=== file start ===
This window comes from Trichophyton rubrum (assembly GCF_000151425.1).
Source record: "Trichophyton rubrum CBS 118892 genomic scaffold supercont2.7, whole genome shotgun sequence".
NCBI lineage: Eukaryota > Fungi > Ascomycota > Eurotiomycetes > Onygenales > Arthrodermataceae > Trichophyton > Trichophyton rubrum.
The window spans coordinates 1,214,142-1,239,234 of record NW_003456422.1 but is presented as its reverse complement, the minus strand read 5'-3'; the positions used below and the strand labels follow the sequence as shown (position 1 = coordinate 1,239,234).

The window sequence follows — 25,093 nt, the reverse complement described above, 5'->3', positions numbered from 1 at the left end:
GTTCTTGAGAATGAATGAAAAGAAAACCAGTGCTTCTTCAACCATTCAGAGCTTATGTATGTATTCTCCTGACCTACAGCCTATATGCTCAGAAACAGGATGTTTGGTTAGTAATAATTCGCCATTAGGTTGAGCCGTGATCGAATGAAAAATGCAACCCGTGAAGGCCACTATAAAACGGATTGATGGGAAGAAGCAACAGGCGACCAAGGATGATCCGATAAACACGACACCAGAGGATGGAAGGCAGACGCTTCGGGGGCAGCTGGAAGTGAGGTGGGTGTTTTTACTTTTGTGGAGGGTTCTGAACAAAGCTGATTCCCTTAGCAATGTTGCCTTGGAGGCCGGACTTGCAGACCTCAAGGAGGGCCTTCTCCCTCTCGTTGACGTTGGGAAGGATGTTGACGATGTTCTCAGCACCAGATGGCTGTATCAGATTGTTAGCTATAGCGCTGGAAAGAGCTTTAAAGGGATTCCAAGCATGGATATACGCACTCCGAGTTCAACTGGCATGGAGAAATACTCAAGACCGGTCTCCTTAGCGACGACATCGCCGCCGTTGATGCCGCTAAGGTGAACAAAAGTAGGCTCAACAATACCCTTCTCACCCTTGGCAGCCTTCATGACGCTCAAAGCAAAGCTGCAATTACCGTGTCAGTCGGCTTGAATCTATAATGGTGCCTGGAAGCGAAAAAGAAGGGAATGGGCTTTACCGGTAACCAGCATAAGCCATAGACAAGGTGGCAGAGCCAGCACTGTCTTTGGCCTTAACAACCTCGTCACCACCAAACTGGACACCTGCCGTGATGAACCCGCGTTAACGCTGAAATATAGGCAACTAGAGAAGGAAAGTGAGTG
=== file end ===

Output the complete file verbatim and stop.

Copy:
This window comes from Trichophyton rubrum (assembly GCF_000151425.1).
Source record: "Trichophyton rubrum CBS 118892 genomic scaffold supercont2.7, whole genome shotgun sequence".
NCBI lineage: Eukaryota > Fungi > Ascomycota > Eurotiomycetes > Onygenales > Arthrodermataceae > Trichophyton > Trichophyton rubrum.
The window spans coordinates 1,214,142-1,239,234 of record NW_003456422.1 but is presented as its reverse complement, the minus strand read 5'-3'; the positions used below and the strand labels follow the sequence as shown (position 1 = coordinate 1,239,234).

The window sequence follows — 25,093 nt, the reverse complement described above, 5'->3', positions numbered from 1 at the left end:
GTTCTTGAGAATGAATGAAAAGAAAACCAGTGCTTCTTCAACCATTCAGAGCTTATGTATGTATTCTCCTGACCTACAGCCTATATGCTCAGAAACAGGATGTTTGGTTAGTAATAATTCGCCATTAGGTTGAGCCGTGATCGAATGAAAAATGCAACCCGTGAAGGCCACTATAAAACGGATTGATGGGAAGAAGCAACAGGCGACCAAGGATGATCCGATAAACACGACACCAGAGGATGGAAGGCAGACGCTTCGGGGGCAGCTGGAAGTGAGGTGGGTGTTTTTACTTTTGTGGAGGGTTCTGAACAAAGCTGATTCCCTTAGCAATGTTGCCTTGGAGGCCGGACTTGCAGACCTCAAGGAGGGCCTTCTCCCTCTCGTTGACGTTGGGAAGGATGTTGACGATGTTCTCAGCACCAGATGGCTGTATCAGATTGTTAGCTATAGCGCTGGAAAGAGCTTTAAAGGGATTCCAAGCATGGATATACGCACTCCGAGTTCAACTGGCATGGAGAAATACTCAAGACCGGTCTCCTTAGCGACGACATCGCCGCCGTTGATGCCGCTAAGGTGAACAAAAGTAGGCTCAACAATACCCTTCTCACCCTTGGCAGCCTTCATGACGCTCAAAGCAAAGCTGCAATTACCGTGTCAGTCGGCTTGAATCTATAATGGTGCCTGGAAGCGAAAAAGAAGGGAATGGGCTTTACCGGTAACCAGCATAAGCCATAGACAAGGTGGCAGAGCCAGCACTGTCTTTGGCCTTAACAACCTCGTCACCACCAAACTGGACACCTGCCGTGATGAACCCGCGTTAACGCTGAAATATAGGCAACTAGAGAAGGAAAGTGAGTG